Inflation rose over the month by 3.7% due mainly to a rise in domestic prices. The domestic prices increased by 6.3% mainly due to a 10.6% rise in prices of local food mainly prices of fruits and vegetables due to the seasonality of these food items. This was followed by a 12.1% and 6.3% rise in the price of electricity and kava-Tonga respectively. In addition, imported inflation rose by 1.8% over the month due to a rise in the prices of fuel, kerosene, liquid petroleum gas reflecting the increase in the global oil prices. The price of tobacco also increased by 7.5%, which was mainly due the higher price for Winfield blue cigarettes. Imported food prices rose by 0.9% for items such as mutton flaps, chicken pieces, sugar, and flour. This was due to the new custom duties and excise taxes introduced in July 2016 which drove the imported tobacco and food prices higher.

The annual inflation rate increased significantly by 8.9% in February 2017 compared to a 0.3% deflation in February 2016. This was largely due to a 10.5% increase in imported prices. During the same month last year, imported prices fell by 7.1%. However, the price of imported food, particularly meat, has been increasing since July 2016. Additionally, global food prices rose by 17.2% over the year. The price of tobacco has increased by 25.8% over the year due to new excise taxes. Moreover, the increase in world oil prices drove the price of fuel higher by 21.0%. This was followed by an increase in the prices of household supplies and services and house maintenance goods for items such as paint and bricks. Comparably, the domestic annual inflation rate rose by 6.8% largely due to the continued short supply of kava-Tonga and volatile local food prices. The price of kava-Tonga increased over the year by 71.4%, followed by a 9.0% increase in the price of local food, and a 5.4% increase in the price of domestic alcohol. Prices of electricity and household supplies & services also rose by 5.0% and 1.6% respectively.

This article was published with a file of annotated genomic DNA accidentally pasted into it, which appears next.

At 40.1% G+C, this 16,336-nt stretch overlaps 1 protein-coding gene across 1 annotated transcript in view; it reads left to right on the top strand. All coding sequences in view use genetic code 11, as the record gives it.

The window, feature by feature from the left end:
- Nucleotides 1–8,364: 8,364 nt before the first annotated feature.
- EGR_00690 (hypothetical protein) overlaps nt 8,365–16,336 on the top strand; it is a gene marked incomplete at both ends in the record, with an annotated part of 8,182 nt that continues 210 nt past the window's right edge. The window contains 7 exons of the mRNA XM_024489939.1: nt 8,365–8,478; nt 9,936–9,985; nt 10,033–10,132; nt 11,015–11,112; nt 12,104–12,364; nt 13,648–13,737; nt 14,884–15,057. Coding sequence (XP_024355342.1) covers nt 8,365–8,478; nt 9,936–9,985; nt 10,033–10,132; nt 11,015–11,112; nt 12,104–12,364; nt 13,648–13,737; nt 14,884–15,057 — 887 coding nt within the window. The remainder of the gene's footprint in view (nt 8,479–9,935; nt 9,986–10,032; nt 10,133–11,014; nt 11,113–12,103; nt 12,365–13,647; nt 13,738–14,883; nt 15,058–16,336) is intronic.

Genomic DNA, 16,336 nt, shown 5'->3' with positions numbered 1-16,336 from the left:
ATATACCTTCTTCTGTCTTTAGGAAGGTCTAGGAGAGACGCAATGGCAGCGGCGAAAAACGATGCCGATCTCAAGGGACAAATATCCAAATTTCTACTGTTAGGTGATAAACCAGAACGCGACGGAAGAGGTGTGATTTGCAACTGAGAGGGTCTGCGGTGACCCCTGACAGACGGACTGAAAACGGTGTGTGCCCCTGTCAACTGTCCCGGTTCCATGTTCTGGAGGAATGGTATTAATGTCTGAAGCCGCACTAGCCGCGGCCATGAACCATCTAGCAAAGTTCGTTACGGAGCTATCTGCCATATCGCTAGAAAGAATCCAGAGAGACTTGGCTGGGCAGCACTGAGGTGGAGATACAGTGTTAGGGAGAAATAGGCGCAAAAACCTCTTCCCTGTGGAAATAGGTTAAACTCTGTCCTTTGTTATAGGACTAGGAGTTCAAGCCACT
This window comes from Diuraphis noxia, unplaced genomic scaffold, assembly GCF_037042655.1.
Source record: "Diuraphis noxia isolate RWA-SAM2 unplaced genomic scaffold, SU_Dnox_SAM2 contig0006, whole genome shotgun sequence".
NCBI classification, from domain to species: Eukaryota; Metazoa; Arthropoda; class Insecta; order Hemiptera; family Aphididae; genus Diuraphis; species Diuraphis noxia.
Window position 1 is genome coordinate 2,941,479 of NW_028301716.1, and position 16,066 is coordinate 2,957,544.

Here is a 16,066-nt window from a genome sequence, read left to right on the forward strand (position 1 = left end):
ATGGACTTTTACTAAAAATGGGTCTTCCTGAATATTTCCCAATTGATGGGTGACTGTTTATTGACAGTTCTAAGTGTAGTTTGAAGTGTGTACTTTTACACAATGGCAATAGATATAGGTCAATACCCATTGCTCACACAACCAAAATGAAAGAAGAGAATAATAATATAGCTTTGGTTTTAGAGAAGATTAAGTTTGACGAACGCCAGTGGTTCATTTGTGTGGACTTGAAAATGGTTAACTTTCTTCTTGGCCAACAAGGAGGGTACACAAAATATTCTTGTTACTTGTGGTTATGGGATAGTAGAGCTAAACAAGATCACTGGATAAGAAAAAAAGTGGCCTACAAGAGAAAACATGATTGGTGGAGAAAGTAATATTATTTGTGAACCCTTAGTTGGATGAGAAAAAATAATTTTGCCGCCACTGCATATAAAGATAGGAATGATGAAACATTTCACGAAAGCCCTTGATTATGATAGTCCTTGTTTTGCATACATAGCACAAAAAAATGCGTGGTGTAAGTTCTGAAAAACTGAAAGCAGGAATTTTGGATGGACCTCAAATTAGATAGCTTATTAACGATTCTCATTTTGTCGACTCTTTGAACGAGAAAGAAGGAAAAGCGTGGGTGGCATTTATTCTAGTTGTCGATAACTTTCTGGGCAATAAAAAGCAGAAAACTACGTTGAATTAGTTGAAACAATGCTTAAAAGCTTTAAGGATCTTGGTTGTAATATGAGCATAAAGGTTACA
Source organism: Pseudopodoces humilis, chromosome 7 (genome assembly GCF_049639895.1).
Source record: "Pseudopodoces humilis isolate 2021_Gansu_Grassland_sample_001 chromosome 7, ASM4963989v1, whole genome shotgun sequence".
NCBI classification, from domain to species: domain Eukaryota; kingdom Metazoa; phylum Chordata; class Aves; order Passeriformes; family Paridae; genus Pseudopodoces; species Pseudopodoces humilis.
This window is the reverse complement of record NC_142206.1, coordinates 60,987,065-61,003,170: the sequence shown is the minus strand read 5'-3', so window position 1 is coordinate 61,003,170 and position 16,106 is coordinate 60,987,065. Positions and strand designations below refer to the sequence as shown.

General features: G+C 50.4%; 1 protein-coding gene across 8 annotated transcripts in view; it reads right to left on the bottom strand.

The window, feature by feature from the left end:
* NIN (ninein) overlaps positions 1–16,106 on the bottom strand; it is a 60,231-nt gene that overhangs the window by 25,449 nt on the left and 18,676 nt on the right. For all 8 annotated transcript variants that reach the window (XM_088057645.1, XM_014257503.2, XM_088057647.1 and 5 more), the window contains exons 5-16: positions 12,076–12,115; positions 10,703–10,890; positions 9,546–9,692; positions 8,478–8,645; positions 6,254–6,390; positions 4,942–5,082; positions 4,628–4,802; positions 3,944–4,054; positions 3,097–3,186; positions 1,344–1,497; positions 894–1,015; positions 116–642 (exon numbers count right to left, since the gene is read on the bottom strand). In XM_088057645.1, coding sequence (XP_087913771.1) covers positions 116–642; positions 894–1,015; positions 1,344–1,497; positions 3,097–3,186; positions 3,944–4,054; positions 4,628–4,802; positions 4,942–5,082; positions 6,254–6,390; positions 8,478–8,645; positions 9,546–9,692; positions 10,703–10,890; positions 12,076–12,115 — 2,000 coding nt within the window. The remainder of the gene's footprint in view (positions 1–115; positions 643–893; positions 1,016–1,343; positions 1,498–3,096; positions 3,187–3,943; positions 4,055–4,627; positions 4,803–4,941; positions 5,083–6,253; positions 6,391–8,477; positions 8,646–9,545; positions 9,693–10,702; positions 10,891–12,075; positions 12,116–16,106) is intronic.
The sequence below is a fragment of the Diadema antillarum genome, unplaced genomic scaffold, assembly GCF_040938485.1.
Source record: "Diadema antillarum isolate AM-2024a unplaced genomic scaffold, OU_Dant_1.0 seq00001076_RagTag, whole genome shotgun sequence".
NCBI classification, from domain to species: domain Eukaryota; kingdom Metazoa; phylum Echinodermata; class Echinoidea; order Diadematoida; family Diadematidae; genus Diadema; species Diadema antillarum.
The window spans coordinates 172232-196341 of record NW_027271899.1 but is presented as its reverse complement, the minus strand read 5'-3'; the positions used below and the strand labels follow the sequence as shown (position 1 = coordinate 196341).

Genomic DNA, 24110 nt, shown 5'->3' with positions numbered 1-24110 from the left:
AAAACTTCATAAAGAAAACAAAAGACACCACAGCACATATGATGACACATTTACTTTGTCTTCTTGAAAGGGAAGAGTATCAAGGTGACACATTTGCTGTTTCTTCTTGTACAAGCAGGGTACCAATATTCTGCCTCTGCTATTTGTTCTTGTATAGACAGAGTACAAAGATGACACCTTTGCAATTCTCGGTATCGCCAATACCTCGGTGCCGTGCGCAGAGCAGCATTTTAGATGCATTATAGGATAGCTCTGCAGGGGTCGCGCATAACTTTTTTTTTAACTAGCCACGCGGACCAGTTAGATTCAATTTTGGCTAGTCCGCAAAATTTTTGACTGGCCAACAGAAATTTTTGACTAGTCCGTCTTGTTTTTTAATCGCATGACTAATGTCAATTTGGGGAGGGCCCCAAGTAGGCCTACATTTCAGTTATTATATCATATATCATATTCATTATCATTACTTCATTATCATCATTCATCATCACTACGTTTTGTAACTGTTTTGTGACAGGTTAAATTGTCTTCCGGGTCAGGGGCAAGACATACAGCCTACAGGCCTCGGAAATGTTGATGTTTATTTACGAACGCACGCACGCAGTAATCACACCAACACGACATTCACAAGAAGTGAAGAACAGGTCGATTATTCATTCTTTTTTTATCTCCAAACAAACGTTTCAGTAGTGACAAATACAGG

Monthly Annual
  Feb 17 Jan 17
% Growth Feb 16
% Growth

Normal Effective Exchange Rate Index
91.2 91.0 0.2 92.4 -1.3
Real Effective Exchange Rate Index
104.9 101.1 3.8 99.2 5.8

In February 2017, the United States Dollar (USD), Australian Dollar (AUD), Chinese Yuan (CNY) and Japanese Yen (JPY) appreciated against the Tongan Pa’anga (TOP), while the New Zealand Dollar (NZD), Fijian Dollar (FJD), Euro Dollar (EUR) and British Pound (GPB) depreciated against the TOP. As a result, both the Nominal Effective Exchange Rate (NEER) index and the Real Effective Exchange Rate (REER) index slightly increased over the month. In annual terms, the NEER index continued to fall while the REER index rose. The rise in the REER index reflected Tonga’s higher headline inflation rate relative to its trading partners, which may impact the international competitiveness of the Tongan exports of goods and services.

  Monthly Annual
  Feb 17 Jan 17
% Growth Feb 17
% Growth

OET Receipts (TOP $ million)
44.8 57.5 -22.2 736.0 23.8
Export receipt
1.5 2.2 -30.2 22.1 46.1
Travel receipt 6.0 10.0 -39.6 100.1 24.3
Private transfers 17.5 20.4 -13.9 251.3 17.2
Others 19.6 24.9 -21.2 362.5 27.6
OET Payments (TOP $ million) 45.9 42.8 7.2 616.9 16.4
Import payments 21.0 26.0 -19.2 344.1 12.2
Services payments 13.5 10.0 35.5 143.7 28.8
Primary Income payments 0.5 0.6 -14.8 23.6 50.9
Others 10.8 6.2 74.4 105.5 9.9